This is by far the best place on the Web for one-stop sports reading. News, scores and stats are all up-to-the-minute a godsend for those who absolutely have to know the Kansas State Texas Tech box score the second the game ends. And it's not just the big boys who get coverage; espn.com faithfully follows the baseball minor leagues, Arena Football and even the latest bass-fishing news. What really sets the site apart, though, is its Page 2 section. Featuring columnists like hoops Hall of Famer Bill Walton, gonzo journalist Hunter S. Thompson and the always amusing Sports Guy, Bill Simmons, Page 2 is that rare place on the Web that reminds us through lively, original writing and watercooler-type commentary why we watch sports: because they're fun.
Baseball fanatics know the batting averages of long-dead sluggers from the 1920s the way rabbis know the Talmud. For the more casual fan, there's baseball-reference.com. This searchable, text-only database of Major League Baseball statistics is an unparalleled barstool-argument resolver. From the home page, it takes just two clicks to find even the most obscure trivia, such as the team batting average of the last-place 1930 Philadelphia Phillies (.315) or the identity of the all-time leader in postseason slugging percentage (Nomar Garciaparra, .936). Best feature: pages that let you compare the yearly stats of current players with those of past greats.
FANTASY SPORT NEWS
What separates Fantasy Football winners from the also-rans is luck, hard work and the ability to compile megabytes of data on the latest pro-football trends, injuries and matchups. kffl.com harvests all the NFL news and stats, digests them and then sends out free e-mail alerts with the injury reports and player news items that you need to negotiate those make-or-break midseason trades. One key component is the "PC Prognosticator," a service that predicts the top 16 to 48 performers at each offensive position for the upcoming week. Warning: the site is swarming with online-gambling ads. But the trade analyzer and the wealth of other tools and resources are well worth ducking the come-ons.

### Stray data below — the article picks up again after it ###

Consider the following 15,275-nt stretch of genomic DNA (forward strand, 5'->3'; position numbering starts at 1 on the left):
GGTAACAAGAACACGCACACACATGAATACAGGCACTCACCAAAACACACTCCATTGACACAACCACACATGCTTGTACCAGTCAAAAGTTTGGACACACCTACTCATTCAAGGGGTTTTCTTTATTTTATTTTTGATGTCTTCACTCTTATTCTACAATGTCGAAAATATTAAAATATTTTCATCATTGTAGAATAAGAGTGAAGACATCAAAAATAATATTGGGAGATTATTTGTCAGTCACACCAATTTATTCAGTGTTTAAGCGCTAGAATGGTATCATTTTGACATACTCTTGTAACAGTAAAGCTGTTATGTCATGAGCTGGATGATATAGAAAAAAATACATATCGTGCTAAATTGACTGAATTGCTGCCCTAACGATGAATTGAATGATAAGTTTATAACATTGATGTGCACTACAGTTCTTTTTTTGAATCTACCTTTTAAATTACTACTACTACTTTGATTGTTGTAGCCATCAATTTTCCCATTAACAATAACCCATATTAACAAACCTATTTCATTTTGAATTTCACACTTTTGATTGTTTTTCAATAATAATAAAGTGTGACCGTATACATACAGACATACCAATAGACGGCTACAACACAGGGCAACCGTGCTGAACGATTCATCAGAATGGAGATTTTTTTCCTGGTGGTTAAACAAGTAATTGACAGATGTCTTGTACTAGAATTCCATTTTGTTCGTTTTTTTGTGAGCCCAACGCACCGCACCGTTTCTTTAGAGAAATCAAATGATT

When SPORTS ILLUSTRATED's beat writers contribute online, they give, as they say in jock-speak, 110%. The magazine's website allows some very fine scribes greater space and freedom than they usually get in print. The result: fresh, insightful commentary each week from such established SI stars as Frank Deford, Tom Verducci and Phil Taylor. Best of the bunch: Peter King, whose "Monday Morning Quarterback" is full of short, smart and funny observations on the NFL (AOL Time Warner, parent company of TIME, also owns cnnsi.com and SPORTS ILLUSTRATED).
Pop quiz: Should you wear metal spikes on the green? What's the acceptable way to enter a sand trap? On the links, how you play is just as important as how well you play. If your manners make other golfers think you just stepped out of Caddyshack, see Mr. Golf to set your game on a higher plane.
Sure, eBay lets you bid on thousands of conventional sports items like event tickets and autographed baseballs. But even more impressive are the site's offerings of one-of-a-kind chances to hang out with sports VIPs. Fans recently paid to play golf with Jack Nicklaus and hoops with Magic Johnson. As you might expect, final prices are steep often in the thousands of dollars.
Forget standing out in the cold negotiating with scalpers. You will find a surprising number of tickets (and some really good deals) on the hundreds of small fan sites dedicated to a particular team. But because it can be tricky finding the place on the Web where, say, Cleveland Browns fans with spare tickets hang out, a good alternative is OpenSeats, a nationwide clearinghouse for those with extra seats. With a little searching, you can easily find tickets to sporting events all over the country.
If you can play with it, sweat in it, show your team colors on it or tailgate with it, this site has it. Fogdog has great deals on everything from sports memorabilia (for those of you who can't live without your Detroit Red Wings PDA case) to top-of-the-line athletic gear. Even better than its merchandise are Fogdog's how-to-buy guides, which tell you everything you need to know about selecting the proper equipment for your sport.